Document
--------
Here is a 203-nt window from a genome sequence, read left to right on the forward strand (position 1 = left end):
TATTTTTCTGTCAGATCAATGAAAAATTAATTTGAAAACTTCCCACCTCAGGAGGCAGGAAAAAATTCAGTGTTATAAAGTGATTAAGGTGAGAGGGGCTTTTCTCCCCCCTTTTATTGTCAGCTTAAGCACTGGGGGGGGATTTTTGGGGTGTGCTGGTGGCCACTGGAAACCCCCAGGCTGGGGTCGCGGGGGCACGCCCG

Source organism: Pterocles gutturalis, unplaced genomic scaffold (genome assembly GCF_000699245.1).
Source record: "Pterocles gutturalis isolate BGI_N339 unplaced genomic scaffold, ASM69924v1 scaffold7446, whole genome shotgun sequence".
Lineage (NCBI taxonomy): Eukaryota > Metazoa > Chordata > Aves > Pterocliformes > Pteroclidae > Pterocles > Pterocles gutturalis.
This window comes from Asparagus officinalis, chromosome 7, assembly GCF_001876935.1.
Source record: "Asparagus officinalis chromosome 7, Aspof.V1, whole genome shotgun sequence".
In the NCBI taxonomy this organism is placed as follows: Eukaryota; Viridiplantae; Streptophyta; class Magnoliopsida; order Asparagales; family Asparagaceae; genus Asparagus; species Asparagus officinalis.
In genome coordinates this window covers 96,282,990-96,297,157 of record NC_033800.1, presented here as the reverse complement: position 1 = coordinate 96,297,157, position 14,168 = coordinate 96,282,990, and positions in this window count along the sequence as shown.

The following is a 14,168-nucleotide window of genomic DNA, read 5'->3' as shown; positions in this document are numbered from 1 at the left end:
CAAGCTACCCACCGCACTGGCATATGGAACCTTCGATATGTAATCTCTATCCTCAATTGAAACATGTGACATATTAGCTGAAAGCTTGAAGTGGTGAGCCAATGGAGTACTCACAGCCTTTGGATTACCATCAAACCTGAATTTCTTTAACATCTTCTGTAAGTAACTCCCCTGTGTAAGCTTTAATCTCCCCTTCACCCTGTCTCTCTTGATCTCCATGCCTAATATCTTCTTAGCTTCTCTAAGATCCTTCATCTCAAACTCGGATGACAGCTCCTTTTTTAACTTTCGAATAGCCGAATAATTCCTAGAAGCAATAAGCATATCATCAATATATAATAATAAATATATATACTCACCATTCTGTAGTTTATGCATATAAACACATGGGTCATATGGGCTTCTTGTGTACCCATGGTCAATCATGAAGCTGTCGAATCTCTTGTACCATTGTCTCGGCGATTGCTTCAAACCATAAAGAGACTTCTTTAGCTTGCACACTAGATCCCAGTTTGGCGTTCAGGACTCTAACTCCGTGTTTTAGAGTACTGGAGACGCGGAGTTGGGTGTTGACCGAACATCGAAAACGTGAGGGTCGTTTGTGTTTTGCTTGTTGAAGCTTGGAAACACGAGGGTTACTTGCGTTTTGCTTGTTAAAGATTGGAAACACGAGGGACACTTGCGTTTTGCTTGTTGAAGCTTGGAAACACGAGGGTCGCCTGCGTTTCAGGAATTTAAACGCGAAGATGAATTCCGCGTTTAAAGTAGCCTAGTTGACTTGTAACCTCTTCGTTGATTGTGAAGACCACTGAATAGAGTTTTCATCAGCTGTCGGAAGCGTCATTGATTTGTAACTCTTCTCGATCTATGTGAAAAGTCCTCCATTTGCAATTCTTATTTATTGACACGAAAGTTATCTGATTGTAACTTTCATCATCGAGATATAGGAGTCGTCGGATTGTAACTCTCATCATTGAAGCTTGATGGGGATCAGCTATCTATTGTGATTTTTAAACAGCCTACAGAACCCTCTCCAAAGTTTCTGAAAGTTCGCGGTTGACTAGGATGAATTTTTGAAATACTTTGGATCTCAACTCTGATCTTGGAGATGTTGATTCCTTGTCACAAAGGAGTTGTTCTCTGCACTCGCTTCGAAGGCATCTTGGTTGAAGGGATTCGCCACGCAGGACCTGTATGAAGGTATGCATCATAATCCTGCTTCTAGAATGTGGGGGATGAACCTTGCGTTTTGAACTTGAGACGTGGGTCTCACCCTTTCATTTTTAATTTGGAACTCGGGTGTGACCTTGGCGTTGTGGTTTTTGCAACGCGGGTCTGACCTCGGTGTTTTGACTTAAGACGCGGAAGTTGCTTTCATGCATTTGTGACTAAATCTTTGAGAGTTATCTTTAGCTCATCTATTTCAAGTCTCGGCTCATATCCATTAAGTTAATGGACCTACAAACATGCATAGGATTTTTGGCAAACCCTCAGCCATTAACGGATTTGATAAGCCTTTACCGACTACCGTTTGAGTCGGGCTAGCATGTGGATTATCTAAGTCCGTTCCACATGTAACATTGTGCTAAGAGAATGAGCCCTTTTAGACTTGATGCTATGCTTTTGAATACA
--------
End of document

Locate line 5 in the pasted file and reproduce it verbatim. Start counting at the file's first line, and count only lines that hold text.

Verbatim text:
Lineage (NCBI taxonomy): Eukaryota > Metazoa > Chordata > Aves > Pterocliformes > Pteroclidae > Pterocles > Pterocles gutturalis.